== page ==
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September 23, 2008

Hiatt Misses the Point on Iran - Again
Posted by Ilan Goldenberg

The Washington Post has a terrible editorial today on Iran claiming that somehow both Barack Obama and John McCain have the same policy on Iran and that both are following the same path as the President.  I know it's fashionable during election season for high minded types to paper over clear differences and claim that all the candidates have the same policy, but in the case of Iran nothing could be further from the truth.  The Post writes:

The next major initiative to stop an Iranian bomb will probably be a new effort by the next U.S. president to launch negotiations; Barack Obama has made it a centerpiece of his policy, and John McCain has said he's willing to support talks as well. Both also say they will work to stiffen sanctions. That, of course, is the strategy the United States and European governments have already been pursuing for several years -- without success. Why do the candidates believe they will succeed where the Bush administration has failed? That would be a good topic for Friday's foreign policy debate.

First of all, McCain has specifically criticized Obama for willing to have diplomatic talks.  So how can the Post simply say that McCain and Obama would both hold talks with the Iranians and dismiss them as having the same position.  McCain has run ads against Obama on this point. 

Second, McCain has continued the intensive saber rattling towards Iran that has been a hallmark of the Bush administration and gets in the way of any real talks.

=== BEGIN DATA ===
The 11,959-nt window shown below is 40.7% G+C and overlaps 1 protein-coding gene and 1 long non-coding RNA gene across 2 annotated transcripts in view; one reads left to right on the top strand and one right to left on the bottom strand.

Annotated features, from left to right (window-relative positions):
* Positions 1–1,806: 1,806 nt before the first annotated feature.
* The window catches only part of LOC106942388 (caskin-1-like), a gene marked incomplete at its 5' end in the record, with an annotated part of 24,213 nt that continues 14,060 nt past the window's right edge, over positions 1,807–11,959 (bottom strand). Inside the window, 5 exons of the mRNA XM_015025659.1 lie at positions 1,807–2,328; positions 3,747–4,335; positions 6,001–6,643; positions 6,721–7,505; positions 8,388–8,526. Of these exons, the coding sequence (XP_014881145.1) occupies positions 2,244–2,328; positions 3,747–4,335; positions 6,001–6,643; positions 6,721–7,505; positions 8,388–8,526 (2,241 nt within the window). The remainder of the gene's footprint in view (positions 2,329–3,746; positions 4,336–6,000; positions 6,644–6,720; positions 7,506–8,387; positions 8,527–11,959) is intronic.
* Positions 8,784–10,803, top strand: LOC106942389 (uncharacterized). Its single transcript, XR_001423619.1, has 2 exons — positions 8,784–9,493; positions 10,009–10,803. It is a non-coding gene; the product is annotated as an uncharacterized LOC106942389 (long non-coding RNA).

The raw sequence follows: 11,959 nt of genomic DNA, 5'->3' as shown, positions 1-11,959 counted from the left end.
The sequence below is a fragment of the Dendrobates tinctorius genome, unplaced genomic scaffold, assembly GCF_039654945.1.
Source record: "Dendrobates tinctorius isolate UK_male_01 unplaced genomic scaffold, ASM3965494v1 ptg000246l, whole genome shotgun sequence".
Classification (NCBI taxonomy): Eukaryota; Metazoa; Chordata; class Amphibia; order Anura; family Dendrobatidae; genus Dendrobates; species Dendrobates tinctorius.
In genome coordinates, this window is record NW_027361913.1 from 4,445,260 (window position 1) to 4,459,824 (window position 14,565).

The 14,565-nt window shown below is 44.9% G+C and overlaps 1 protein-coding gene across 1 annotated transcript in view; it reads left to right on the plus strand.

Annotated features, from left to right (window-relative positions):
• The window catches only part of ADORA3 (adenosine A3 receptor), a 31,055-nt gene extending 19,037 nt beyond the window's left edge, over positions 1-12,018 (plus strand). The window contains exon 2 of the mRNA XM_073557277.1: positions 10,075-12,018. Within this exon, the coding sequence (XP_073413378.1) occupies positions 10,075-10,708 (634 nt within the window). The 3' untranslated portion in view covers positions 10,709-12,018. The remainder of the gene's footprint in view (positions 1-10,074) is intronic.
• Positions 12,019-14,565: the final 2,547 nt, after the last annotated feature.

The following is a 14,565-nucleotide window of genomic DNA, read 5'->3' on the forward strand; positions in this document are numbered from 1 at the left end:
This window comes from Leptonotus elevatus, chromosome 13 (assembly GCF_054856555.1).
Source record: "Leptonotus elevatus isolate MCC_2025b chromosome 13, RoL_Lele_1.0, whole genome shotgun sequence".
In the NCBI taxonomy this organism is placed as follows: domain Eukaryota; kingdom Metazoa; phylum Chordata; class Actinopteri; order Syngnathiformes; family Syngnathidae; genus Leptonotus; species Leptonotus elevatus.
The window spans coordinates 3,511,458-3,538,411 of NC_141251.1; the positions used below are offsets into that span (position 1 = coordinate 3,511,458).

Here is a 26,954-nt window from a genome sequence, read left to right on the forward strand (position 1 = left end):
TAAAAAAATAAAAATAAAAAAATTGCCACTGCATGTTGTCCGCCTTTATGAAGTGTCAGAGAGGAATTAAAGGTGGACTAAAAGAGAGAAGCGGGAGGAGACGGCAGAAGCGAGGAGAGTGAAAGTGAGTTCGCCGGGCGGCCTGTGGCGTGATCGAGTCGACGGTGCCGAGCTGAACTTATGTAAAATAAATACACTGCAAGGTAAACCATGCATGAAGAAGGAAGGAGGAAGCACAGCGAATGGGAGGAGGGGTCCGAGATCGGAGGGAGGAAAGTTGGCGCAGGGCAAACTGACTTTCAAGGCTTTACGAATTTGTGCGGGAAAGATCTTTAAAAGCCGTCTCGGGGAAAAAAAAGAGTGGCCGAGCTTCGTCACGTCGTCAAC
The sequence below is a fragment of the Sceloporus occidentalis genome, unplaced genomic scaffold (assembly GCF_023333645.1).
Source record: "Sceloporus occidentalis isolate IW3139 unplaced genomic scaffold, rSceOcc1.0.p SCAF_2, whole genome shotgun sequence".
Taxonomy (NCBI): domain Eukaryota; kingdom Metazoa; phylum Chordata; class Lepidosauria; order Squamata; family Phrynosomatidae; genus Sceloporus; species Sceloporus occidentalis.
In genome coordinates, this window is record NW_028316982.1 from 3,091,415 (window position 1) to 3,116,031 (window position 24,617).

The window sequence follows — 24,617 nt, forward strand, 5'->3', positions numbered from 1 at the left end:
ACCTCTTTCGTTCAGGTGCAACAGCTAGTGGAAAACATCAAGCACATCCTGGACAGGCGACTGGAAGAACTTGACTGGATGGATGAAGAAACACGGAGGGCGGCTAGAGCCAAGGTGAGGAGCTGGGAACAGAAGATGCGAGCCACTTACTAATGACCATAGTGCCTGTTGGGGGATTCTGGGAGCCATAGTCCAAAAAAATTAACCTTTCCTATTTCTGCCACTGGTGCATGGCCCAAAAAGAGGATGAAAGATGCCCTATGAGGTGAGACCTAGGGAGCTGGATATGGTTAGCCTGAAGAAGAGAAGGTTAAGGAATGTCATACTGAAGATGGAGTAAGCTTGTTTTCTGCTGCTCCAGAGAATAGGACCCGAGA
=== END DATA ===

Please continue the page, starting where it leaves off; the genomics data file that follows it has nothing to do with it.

Third, while both Obama and McCain have argued for tougher sanctions only Obama's plan has a chance of succeeding.  McCain has pushed for tougher sanctions but refuses any diplomatic engagement.  So, the rest of the world continues to perceive that the U.S. is not engaging in genuine diplomacy and will refuse to take the next step on sanctions.  If on the other hand we engage it might work, which would be great.  If engagement fails and the Iranians continue to be seen as playing games and being obstinate then we are much more likely to gain the support of at least our European allies, if not the UNSC, for tougher sanctions to put greater pressure on the Iranian regime.  Even the Bush administration has started to recognize the need for more direct talks, which is why it sent Ambassador Bill Burns to Vienna in July as part of delegation with our allies to present the Iranians with a proposal to move discussions along the nuclear issue. 

In the end McCain's policy is basically a continuation of the old Bush policy.  No talks and futile attempts to gain support for tougher sanctions.  Obama's policy offers a genuine break and new opportunities. 


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Actually, first of all, there is no "Iranian bomb" or even any evidence that IRan is making a bomb.

Good post. McCain's saber-rattling is less significant than his hyper-sanctions rhetoric. Obama has committed himself to unconditional talks with Iran's leadership in hopes to offer incentives to change Iranian policy. McCain has promised greater penalties for non-compliance.

I think Obama plan has a better shot, but in part because he has committed to an orderly withdrawal of US forces from Iraq: this assuages Tehran's security concerns (not too fast, not too slow) and effectively de-links Iraq from the Iranian nuclear program.

Obama's approach may delay the confrontation that McCain's approach would seem to bring sooner, if diplomacy fails. But neither candidate, and nobody above the line here, has discussed what to do if diplomacy fails and Europe, Russia, and China refuse to sign onto economic sanctions, or if they do and the sanctions fail. Normally I would say let's not get ahead of ourselves, but in this situation I worry that by the time circumstances require discussion of these things it may be too late.

It may not be possible to isolate the Middle East for purposes of arms control from the larger question of how to control weaponizable nuclear technology in the world as a whole. This larger question is really the debate we need to have; a focus on the Middle East is ad hoc and I don't think it will really solve the problem in the long run.

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